CADDAC_logo-FULL-tagline-ENG
CADDAC_logo-FULL-ENG

Ages 7-17 yrs

Ages 7-17 yrs
ADHD Symptoms
Assessment and Diagnosis
ADHD Treatment
ADHD and Education

Warning Signs That May Indicate a Child or Adolescent has ADHD

Symptoms must be at a level of impairment, meaning these symptoms are impairing their daily functioning, and they must be observed in two different settings before the age of 12 for a diagnosis to occur.

  • continuously moving, bouncing a knee, jiggling their foot, tapping a pencil, and the inability to sit without squirming;
  • frequently needing to get up and move around;
  • being unable to stop for meals;
  • being unable to stay on task when they must sit still;
  • the inability to sit still for calm activities like eating and having books read to them;
  • talking and making noise excessively;
  • running from toy to toy;
  • being unable to be still even for an activity they enjoy;
  • constantly climbing, even when instructed not to do so; and
  • running and moving so quickly that it results in injury, even after being cautioned.
  • displaying extreme impatience with others;
  • refusing to wait their turn when playing with other children;
  • interrupting when others are talking;
  • blurting out comments at inappropriate times;
  • being aggressive in their play;
  • lacking caution with strangers;
  • showing unusually low fear in situations that can lead to dangerous consequences, potentially endangering self or others; and
  • destroying belongings and other things due to not thinking of the consequences.
  • difficulty following directions, forgets what to do;
  • unable to remember, or confuses the order of steps of a task;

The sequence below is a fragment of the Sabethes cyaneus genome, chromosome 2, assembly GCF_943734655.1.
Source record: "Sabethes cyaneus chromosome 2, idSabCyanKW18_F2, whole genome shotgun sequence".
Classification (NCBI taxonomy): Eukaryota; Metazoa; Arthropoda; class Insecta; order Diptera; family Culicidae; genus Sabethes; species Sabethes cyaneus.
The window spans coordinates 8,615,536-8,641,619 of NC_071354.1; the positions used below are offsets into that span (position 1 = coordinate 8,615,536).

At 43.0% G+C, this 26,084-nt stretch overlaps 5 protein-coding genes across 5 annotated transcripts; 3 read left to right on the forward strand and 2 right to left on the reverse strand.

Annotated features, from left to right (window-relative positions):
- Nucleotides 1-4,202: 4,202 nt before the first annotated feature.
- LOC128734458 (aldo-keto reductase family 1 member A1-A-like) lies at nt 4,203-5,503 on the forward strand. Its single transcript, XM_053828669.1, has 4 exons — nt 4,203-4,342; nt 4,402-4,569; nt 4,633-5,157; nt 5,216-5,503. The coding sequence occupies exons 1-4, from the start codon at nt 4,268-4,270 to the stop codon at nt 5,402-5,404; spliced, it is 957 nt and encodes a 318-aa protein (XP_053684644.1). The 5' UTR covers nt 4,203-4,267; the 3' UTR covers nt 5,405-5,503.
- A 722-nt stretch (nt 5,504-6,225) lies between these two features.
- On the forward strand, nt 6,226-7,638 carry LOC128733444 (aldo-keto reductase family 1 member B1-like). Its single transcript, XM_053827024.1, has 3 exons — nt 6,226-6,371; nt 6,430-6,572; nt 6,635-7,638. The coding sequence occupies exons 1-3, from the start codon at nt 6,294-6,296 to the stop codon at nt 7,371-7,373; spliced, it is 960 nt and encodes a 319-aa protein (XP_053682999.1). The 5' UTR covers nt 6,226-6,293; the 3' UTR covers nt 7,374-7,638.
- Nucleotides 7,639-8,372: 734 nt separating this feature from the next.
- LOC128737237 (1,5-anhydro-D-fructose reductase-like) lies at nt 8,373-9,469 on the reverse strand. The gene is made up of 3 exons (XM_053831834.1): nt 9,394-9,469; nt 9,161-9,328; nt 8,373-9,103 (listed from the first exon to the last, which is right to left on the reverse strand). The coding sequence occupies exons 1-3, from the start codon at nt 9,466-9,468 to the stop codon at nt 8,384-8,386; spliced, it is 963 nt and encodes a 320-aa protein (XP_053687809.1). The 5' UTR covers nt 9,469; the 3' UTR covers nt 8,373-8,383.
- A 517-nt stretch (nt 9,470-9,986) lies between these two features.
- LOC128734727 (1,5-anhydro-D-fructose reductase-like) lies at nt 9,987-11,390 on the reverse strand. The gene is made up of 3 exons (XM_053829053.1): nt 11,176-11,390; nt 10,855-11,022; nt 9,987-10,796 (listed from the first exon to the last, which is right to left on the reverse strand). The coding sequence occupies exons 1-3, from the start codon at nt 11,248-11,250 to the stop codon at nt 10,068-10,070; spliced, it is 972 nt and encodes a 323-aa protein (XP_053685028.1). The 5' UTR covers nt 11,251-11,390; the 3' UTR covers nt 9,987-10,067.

• difficulty with starting and completing tasks;
  • difficulty estimating how long it will take to do something;
  • insisting that things are done in a certain way;
  • unable to keep track of belonging, frequently loses things;
  • inability to organize and get things together at the beginning or end of the day;
  • unable to remember what they were going to say or do;
  • off-topic when speaking or answering questions;
  • becoming agitated when the schedule or the occurrence of an expected activity changes; and
  • needing consistent rules that they interpret as being fair
  • more unexpected tantrums than those of other children their age;
  • difficulty controlling their emotions with displays longer and more intense;
  • becoming easily frustrated and expressing their frustration in unacceptable ways;
  • being prone to outbursts;
  • being unable to play peacefully with others;
  • the inability to settle down after being excited or active;
  • displaying aggression, to the level of having to remove the child from a situation, due to the inability to regulate their emotions; and
  • being louder and noisier than fellow playmates

Medical professionals that may assess/diagnose (and treat) ADHD:

The most important thing to note is that the medical professional you choose must be knowledgeable about ADHD.

Who can Assess and Diagnose ADHD
Wait time
Is there a Cost
Referral from a family physician or walk in clinic
Who can Assess and Diagnose ADHD
Family Physician (with ADHD training)
Wait time
1-8 weeks
Is there a Cost
No - Covered under provincial health plan (i.e OHIP)
Referral from a family physician or walk in clinic
No
Who can Assess and Diagnose ADHD
Child and adolescent psychiatrist
Wait time
1-6 months
Is there a Cost